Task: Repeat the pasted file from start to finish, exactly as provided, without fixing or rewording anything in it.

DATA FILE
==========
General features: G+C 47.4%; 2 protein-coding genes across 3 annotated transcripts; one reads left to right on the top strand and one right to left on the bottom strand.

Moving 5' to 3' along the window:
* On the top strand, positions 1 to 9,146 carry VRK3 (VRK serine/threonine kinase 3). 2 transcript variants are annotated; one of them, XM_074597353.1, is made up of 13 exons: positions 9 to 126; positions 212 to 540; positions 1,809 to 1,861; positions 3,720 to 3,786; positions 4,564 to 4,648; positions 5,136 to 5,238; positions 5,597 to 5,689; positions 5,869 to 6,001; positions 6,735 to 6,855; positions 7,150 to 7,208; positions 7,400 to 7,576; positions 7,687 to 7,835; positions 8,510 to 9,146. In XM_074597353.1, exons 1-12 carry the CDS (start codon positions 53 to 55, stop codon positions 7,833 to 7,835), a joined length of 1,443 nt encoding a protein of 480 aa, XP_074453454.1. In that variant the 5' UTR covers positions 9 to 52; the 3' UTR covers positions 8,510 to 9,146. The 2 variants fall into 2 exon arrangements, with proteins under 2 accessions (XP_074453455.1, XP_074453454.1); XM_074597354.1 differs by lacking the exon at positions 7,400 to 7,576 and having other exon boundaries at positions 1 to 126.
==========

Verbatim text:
General features: G+C 47.4%; 2 protein-coding genes across 3 annotated transcripts; one reads left to right on the top strand and one right to left on the bottom strand.

Moving 5' to 3' along the window:
* On the top strand, positions 1 to 9,146 carry VRK3 (VRK serine/threonine kinase 3). 2 transcript variants are annotated; one of them, XM_074597353.1, is made up of 13 exons: positions 9 to 126; positions 212 to 540; positions 1,809 to 1,861; positions 3,720 to 3,786; positions 4,564 to 4,648; positions 5,136 to 5,238; positions 5,597 to 5,689; positions 5,869 to 6,001; positions 6,735 to 6,855; positions 7,150 to 7,208; positions 7,400 to 7,576; positions 7,687 to 7,835; positions 8,510 to 9,146. In XM_074597353.1, exons 1-12 carry the CDS (start codon positions 53 to 55, stop codon positions 7,833 to 7,835), a joined length of 1,443 nt encoding a protein of 480 aa, XP_074453454.1. In that variant the 5' UTR covers positions 9 to 52; the 3' UTR covers positions 8,510 to 9,146. The 2 variants fall into 2 exon arrangements, with proteins under 2 accessions (XP_074453455.1, XP_074453454.1); XM_074597354.1 differs by lacking the exon at positions 7,400 to 7,576 and having other exon boundaries at positions 1 to 126.